If you are in England and feel like you may have swine flu, visit the National Pandemic Flu Service by following this link, or call 0800 1 513 100 (textphone - 0800 1 513 200). Please DO NOT come down to the Surgery.
People who have swine flu symptoms will be given a unique access number and told where their nearest antiviral collection point is. They should then ask a flu friend - a friend or relative who doesn't have swine flu - to go and pick up their antivirals from their nearest antiviral collection point. The flu friend must show their own ID as well as that of the patient.
Contact your doctor directly rather than using the National Pandemic Flu Service if:
* you have a serious underlying illness
* you are pregnant
* you have a sick child under one year old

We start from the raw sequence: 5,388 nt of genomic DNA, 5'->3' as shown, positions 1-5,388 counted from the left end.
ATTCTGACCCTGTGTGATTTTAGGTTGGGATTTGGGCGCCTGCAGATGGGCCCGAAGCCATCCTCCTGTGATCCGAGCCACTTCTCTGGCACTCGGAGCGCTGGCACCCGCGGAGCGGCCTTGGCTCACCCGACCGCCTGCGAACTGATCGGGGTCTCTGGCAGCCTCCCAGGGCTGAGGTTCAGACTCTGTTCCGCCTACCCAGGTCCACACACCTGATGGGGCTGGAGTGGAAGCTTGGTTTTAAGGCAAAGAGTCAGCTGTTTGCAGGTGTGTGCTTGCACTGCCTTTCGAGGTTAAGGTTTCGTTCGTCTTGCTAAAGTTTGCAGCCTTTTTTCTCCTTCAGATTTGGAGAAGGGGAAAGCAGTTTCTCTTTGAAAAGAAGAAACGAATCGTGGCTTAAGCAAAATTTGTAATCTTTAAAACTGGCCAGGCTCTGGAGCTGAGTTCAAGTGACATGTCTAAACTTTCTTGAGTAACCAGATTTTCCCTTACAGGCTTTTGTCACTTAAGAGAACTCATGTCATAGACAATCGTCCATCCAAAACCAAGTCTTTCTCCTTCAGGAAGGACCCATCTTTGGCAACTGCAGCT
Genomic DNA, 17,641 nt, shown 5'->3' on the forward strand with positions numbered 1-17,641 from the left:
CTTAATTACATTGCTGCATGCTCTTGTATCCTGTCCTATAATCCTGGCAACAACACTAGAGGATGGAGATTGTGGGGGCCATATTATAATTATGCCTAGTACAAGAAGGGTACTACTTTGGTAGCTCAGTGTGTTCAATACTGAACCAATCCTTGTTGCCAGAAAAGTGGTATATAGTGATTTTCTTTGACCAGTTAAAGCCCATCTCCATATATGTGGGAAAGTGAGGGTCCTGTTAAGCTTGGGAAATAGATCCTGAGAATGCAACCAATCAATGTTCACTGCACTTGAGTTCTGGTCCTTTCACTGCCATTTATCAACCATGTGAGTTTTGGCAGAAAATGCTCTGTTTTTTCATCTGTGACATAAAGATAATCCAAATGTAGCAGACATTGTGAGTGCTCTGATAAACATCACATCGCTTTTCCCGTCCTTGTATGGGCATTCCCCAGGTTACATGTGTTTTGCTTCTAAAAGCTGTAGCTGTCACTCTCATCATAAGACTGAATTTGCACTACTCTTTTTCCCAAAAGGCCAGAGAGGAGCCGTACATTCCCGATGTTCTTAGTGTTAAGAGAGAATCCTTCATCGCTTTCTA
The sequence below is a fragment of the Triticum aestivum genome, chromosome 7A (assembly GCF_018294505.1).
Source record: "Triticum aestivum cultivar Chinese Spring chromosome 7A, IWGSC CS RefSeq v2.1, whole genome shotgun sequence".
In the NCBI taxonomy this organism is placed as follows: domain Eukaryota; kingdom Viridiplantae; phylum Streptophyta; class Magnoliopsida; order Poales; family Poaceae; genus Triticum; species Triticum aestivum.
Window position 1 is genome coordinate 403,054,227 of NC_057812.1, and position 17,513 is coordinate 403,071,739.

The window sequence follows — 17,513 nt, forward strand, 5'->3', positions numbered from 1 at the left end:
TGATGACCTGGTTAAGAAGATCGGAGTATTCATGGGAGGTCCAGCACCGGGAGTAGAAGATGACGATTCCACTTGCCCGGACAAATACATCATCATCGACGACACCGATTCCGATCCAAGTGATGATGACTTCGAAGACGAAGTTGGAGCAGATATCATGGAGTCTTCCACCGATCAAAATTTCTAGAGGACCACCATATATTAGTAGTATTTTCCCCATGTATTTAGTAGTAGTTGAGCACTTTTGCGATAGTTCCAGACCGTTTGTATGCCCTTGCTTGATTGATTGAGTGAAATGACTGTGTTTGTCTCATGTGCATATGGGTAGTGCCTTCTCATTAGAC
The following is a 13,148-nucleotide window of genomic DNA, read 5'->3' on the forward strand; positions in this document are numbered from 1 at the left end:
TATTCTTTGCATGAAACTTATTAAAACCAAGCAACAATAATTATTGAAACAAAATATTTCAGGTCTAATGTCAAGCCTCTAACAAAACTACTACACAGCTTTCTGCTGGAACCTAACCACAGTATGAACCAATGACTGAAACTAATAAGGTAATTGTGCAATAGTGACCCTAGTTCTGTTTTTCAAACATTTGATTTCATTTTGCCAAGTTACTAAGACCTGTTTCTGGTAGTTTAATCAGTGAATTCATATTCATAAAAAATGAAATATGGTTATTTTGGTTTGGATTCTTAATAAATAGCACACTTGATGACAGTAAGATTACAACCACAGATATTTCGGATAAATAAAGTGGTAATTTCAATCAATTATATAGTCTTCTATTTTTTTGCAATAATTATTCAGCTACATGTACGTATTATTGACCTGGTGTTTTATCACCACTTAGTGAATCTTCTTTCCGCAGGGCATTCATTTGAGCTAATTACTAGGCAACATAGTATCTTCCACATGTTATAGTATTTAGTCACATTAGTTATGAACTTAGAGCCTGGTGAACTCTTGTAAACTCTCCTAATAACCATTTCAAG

* your condition suddenly gets much worse
* your condition is still getting worse after seven days (five for a child)
What is swine flu and how serious is it?
A new strain of Influenza A (H1N1), also known as swine flu, was confirmed in the UK in April and has spread to nearly 200 countries around the world.
Although symptoms have generally proved mild, a small number of patients will develop more serious illness. Many of these people have other underlying health conditions, such as heart or lung disease, that put them at increased risk.
Patients with swine flu typically have a fever or a high temperature (over 38°C / 100.4°F) and two or more of the following symptoms:
* unusual tiredness
* runny nose
* sore throat
* shortness of breath or cough
* loss of appetite
* aching muscles
* diarrhoea or vomiting
As with any sort of influenza, how bad and how long the symptoms last will depend on treatment and the patient’s individual circumstances.
Most cases reported in the UK have been relatively mild, with those affected starting to recover within a week.